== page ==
Renting a dumpster isn’t too difficult, but it can be intimidating for the first-time renter. You can make an appointment for delivery in a matter of minutes, but in order to get the most out of your dumpster experience without overpaying, you’ll want to be privy to a few things first.
Not only are there hundreds of companies out there to choose from, but there are various dumpster sizes, rental periods, and disposal fees to consider.
Our dumpster guide covers various dumpster sizes, prices, how to schedule, proper loading instructions, and more—everything you need to know to ensure your rental goes smoothly.
How do roll-off containers work?
Roll-off containers ("dumpsters") are pretty simple beasts—they have swinging doors on one side, and feet or rollers on the bottom.
The doors make loading bulky, heavy items easy, and the feet/rollers are placed on wooden planks to protect your driveway or street.
When should I rent a dumpster?
There are a million and one reasons to rent a dumpster, and many people don’t realize exactly how useful they can be.
Dumpsters truly are the underrated superhero of waste disposal. Sure, they're great for the typical stuff, like house remodeling and doing a major house clean out; but there's more than a couple of ways to put a roll-off to work for you.
Here are just a few:
- Basement, garage, and attic clean outs
- Spring cleaning projects
- Decluttering a house before a move (or just because it needs it)
- Yard waste removal
- Roofing replacement or repair projects
- Kitchen and bathroom remodeling projects
- Replacing windows or siding
- New construction
Other helpful articles about smart dumpster rental:
- Renting a Dumpster: A Step by Step Guide
- Bagster vs Dumpster: Buy a Dumpster Bag or Rent a Small Dumpster?
- Rent a dumpster or hire a junk removal company?
What the differences between Commercial Dumpsters and Construction Dumpsters?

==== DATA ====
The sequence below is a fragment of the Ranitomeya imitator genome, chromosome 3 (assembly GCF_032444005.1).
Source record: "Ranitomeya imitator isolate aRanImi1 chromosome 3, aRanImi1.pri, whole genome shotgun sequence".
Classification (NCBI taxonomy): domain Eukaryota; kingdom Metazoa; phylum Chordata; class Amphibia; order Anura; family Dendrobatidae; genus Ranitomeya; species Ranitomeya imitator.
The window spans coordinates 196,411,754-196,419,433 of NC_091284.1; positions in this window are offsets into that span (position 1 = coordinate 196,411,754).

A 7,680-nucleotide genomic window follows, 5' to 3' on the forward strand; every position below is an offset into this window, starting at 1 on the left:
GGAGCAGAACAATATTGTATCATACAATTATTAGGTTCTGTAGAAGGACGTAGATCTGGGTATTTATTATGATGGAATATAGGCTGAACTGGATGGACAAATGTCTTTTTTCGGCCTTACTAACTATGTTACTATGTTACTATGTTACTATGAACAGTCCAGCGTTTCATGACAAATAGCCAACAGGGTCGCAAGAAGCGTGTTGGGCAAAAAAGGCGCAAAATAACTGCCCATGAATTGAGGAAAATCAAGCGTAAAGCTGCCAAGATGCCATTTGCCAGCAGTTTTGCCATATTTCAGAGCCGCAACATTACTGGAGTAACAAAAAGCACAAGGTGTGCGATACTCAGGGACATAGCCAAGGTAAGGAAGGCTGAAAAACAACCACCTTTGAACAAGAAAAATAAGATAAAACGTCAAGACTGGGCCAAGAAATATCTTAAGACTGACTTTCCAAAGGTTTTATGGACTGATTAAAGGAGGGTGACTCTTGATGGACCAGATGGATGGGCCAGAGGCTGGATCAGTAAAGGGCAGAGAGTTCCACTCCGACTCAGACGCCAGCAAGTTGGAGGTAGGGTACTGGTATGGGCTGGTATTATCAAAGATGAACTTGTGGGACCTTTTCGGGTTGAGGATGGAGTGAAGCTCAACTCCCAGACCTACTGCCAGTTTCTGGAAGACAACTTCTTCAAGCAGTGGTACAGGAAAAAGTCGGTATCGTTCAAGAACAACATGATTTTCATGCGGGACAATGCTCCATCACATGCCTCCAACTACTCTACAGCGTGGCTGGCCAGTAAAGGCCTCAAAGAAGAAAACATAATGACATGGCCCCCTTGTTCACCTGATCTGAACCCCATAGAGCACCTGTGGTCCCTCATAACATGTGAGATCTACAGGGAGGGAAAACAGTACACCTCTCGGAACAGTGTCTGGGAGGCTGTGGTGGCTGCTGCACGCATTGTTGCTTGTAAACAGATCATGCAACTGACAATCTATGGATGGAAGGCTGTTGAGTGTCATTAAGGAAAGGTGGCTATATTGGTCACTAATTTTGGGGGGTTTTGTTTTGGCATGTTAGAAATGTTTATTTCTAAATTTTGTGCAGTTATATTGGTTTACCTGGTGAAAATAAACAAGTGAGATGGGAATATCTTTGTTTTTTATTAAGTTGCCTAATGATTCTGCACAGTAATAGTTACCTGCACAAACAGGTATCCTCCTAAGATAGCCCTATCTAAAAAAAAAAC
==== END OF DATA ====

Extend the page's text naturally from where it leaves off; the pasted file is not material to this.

Trash Dumpsters or "Commercial Dumpsters"
Trash dumpsters are the common name given to commercial dumpsters... the type spotted every day behind gas stations, restaurants, apartment complexes, and other places of business. Commercial dumpsters are permanent trash containers rented by businesses and are picked up on a regular schedule.
- Commercial dumpsters are smaller containers holding 2 cubic yards to 8 cubic yards of trash
- Trash dumpsters are permanent containers that are picked up on a regular schedule... usually every week to every month
- Commercial dumpsters are used by businesses for every day debris removal and are often spotted behind gas stations and restaurants
- These trash containers have a lid to keep out rain and snow. Lids also help control odors and deter pests.
Construction Dumpsters or "Roll-Off Dumpsters"
Construction dumpsters are the common name often given to roll-off dumpsters, even though these open-top dumpsters can be used for more than just construction debris removal. Construction dumpster rental is the ideal solution for any cleanup job that would be made simpler by having a temporary waste dumpster on site.
- Construction dumpsters are larger, open-top trash containers rented on a temporary basis
- A construction dumpster typically holds 10 cubic yards to 40 cubic yards of debris
- Used for construction debris removal after remodeling a kitchen, bath, or basement
- Excellent for household junk removal - cleaning out a home, garage, or basement
- Useful for demolition debris removal
- Roof tear-off and replacement
- Yard waste removal
Choose the right size.
Dumpsters come in a wide range of sizes measured in cubic yards, which indicates the container's capacity. Above are some of the most commonly used dumpster sizes (and their dimensions), one of which will be better for your project than the rest.
It's tempting to pinch pennies by going with the bare minimum in container size, but more often than not, that leads to trouble.
Trying to squeeze all your junk into a dumpster that's too small can be costly, leading to overages or the need for additional dumpsters. Always overestimate the amount of stuff you have rather than underestimate it.
If you have a roofing project, it's pretty easy to calculate the total amount of dumpster space you'll need. But it can be tough to estimate how much construction debris or household junk you have, and it's even tougher to predict exactly how much stuff you'll want to get rid of once a big, convenient dumpster is sitting in your driveway.
See the best uses for various size dumpsters below.
5 - 10 yard containers
- Small basement, garage, or attic cleanout
- Small kitchen or bathroom remodeling job
- 250 sq. ft. or smaller deck removal
- 1,500 sq. ft. of roof shingles (single layer)
15 - 20 yard containers
- Small-to-medium basement, attic, or garage cleanups
- Large flooring or carpeting removal
- 300 - 400 sq. ft. deck removal
- 2,500 - 3,000 sq. ft. of single layer roof shingle removal
30 - 40 yard containers
- Medium-to-large amounts of demolition debris, trash, paper, or cardboard
- Large home addition
- New home construction
- Garage demolition
- Whole-home window or siding replacement
- Commercial roof tear-off
- Office building cleanout
More helpful reads:
- Is a 10 yard dumpster the right size for my project?
- Is a 20 yard dumpster the right size for my project?
- Is a 30 yard dumpster the right size for my project?